At the April Clarence Valley council (CVC) meeting, councillors effectively put an end to further development of the Grafton Pool Master Plan; at last week’s May 26 CVC meeting, a majority of councillors resuscitated the plan, which once again includes the contentious dive pool.
Following the April meeting, CVC’s general manager said the master plan was “dead in the water”, as a result of councillors Baker, Novak, Clancy, Toms and Ellem voting against a motion to continue with the master plan.
The five councillors were opposed to budgeting $600,000 to develop the detailed plan and/or the inclusion of a dive pool, which has an estimated cost of $1.75million.
Effectively, the outcome of the April vote meant that the master plan, which had been under development since June 2016, could not progress any further.
However, at the May meeting, all councillors except Crs Novak and Clancy, supported a rescission motion moved by Crs Kingsley, Williamson and Baker.
Subsequently, Crs Kingsley, Lysaught, Baker, Ellem, Williamson and Simmons voted in favour of allocating “$600,000 for the development of the detailed design documentation for the Grafton Pool Masterplan in the draft 2020/21 capital works program, which is to be incorporated into Council’s Draft 2020/21 Budget”.
“A new purpose built diving pool” will now be included “in the facility plan” and “the price estimate for a new purpose built diving pool and associated infrastructure” will be noted.
Councillors also supported investigating, “as part of the detailed design scope, the required facility changes and the capital and operational cost impacts of including a low height diving board within the 50m pool, with the outcomes reported back as part of a project status report”.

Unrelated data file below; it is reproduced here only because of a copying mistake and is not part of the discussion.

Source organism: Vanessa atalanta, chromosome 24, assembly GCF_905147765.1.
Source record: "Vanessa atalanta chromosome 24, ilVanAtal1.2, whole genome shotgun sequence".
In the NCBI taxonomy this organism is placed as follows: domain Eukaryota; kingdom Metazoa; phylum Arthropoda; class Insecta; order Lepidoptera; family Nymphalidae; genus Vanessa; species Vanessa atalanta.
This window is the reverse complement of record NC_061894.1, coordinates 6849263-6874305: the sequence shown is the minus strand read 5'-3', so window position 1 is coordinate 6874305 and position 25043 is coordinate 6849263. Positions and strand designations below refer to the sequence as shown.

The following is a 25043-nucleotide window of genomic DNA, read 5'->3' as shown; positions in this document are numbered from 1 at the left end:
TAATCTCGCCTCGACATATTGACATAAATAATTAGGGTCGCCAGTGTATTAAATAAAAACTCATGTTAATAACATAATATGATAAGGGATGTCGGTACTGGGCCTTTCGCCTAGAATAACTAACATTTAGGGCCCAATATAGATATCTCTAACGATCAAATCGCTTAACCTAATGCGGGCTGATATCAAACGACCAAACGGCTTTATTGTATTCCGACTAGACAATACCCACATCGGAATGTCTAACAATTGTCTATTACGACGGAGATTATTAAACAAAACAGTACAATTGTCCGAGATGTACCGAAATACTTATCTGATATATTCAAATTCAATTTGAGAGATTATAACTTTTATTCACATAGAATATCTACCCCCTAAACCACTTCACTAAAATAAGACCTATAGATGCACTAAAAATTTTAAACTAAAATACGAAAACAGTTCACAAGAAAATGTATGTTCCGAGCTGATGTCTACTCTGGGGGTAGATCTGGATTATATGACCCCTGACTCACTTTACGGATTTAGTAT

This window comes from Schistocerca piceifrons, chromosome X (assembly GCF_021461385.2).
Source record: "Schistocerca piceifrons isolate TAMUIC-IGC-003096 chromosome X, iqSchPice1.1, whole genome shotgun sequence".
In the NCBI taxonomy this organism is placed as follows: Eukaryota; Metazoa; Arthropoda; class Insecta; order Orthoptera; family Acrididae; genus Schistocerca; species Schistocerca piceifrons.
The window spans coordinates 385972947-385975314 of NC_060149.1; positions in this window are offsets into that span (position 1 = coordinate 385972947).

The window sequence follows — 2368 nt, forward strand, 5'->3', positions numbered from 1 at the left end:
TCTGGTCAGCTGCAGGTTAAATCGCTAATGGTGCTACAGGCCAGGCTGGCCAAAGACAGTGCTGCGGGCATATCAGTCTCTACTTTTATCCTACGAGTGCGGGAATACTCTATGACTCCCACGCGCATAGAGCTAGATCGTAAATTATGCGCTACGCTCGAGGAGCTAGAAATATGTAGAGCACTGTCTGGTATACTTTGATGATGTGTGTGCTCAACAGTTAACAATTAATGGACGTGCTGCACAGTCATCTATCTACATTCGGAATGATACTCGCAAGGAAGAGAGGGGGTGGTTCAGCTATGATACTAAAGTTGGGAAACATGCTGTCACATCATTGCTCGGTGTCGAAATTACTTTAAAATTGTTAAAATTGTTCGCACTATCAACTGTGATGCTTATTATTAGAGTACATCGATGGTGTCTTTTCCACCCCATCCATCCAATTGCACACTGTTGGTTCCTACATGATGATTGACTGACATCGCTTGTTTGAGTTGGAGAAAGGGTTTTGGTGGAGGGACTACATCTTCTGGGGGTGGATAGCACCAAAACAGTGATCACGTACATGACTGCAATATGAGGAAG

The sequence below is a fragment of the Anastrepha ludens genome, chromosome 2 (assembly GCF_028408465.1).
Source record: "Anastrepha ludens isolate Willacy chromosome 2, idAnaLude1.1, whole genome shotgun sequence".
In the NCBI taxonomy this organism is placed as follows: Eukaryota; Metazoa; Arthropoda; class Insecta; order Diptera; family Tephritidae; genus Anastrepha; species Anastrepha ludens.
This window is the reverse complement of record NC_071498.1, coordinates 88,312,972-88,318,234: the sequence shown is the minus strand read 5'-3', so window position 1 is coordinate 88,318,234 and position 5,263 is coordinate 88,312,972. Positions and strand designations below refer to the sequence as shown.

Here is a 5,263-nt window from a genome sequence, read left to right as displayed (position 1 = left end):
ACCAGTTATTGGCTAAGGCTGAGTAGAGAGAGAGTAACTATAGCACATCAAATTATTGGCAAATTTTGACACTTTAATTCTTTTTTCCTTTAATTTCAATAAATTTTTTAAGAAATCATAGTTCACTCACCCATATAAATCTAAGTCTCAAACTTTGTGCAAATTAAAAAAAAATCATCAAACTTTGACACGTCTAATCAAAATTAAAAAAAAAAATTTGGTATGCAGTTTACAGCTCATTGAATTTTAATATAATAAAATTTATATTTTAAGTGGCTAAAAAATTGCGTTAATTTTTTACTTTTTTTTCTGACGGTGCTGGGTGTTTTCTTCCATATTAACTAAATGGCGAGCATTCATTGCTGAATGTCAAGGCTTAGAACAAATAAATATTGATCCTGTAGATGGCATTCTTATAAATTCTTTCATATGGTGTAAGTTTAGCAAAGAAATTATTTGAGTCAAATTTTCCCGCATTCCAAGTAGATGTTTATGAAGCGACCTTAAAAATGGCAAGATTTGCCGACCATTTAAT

Cr Jason Kingsley said he had received “input … from youth in the valley” that “tells me we should keep the [dive pool]”.
“Just remember the youth in our community,” he said.
“We don’t have much away from the beaches for our youth – we need more facilities for our youth and this could be something very special.”
Councillor Greg Clancy said, “I don’t think we should be spending large amounts of money at this stage.
“I think these projects should be put on hold during this time … we don’t have the support of the community to spend large amounts of money at the moment.”
Cr Andrew Baker said, “I’ve been convinced to change my mind since last month.
“I’ve seen how the state and federal governments throw money at things I wouldn’t, [so I’m] … happy to support something [the plan’s development] that we’ve been doing for some time.”
Cr Karen toms said she was in “two minds”.
She agreed that the “pool needs revamping; but what I have trouble with is the $20million [estimated construction cost]”.
Cr Toms was also wary of budgeting $600,000 for detailed plans that were originally estimated to cost $1.3million.
“That’s a lot of maybes,” she said.
“It’s too grand … we still have other pools we are not going to close down … I’ve got a sinking feeling in my gut and we say we are not going to pay for it, then hear about pork-barrelling – it’s not Santa Claus it’s taxpayers’ money.”
Cr Peter Ellem said he had taken a “backflip dive on this one”.
“I did have concerns regarding costings but, taking on Cr Kingsley’s opening statement that it was a do nothing [result at the April meeting] after doing a lot of planning, I support the concept of getting it shovel ready,” he said.
Cr Ellem also took on board the feedback received from the valley’s youth, however, he said he would “never support any major borrowings, but will welcome any federal or state largess”.
Councillor Deborak Novak said she “could never justify spending” the money on the pool master plan; “I’d rather spend it on jobs for young people”.
“This is about what we can afford,” she said.
“At this time we need to be cautious … even if it’s just for three months.”
Cr Jim Simmons said he was “concerned about a few things said” during debate.
“First thing, the council is not spending $20million on a pool or anything else,” he said.
“It’s only possible with federal or state funding for the project.
“As far as I know the council is not in financial trouble.
“There’s no suggestion of the council getting into trouble by adopting the proposed design documentation.”
Cr Richie Williamson said, “We are not even spending $600,000 at this point”.
“[The motion] just enables us to put it in the budget,” he said.
The outcome of the councillors’ decision, regarding its inclusion in CVC’s 2020/21 budget and capital works program will be “considered by Council for formal adoption at the 23 June 2020 Council
meeting, noting the impact on the NET RESULT General Fund surplus being a reduction of $600,000”.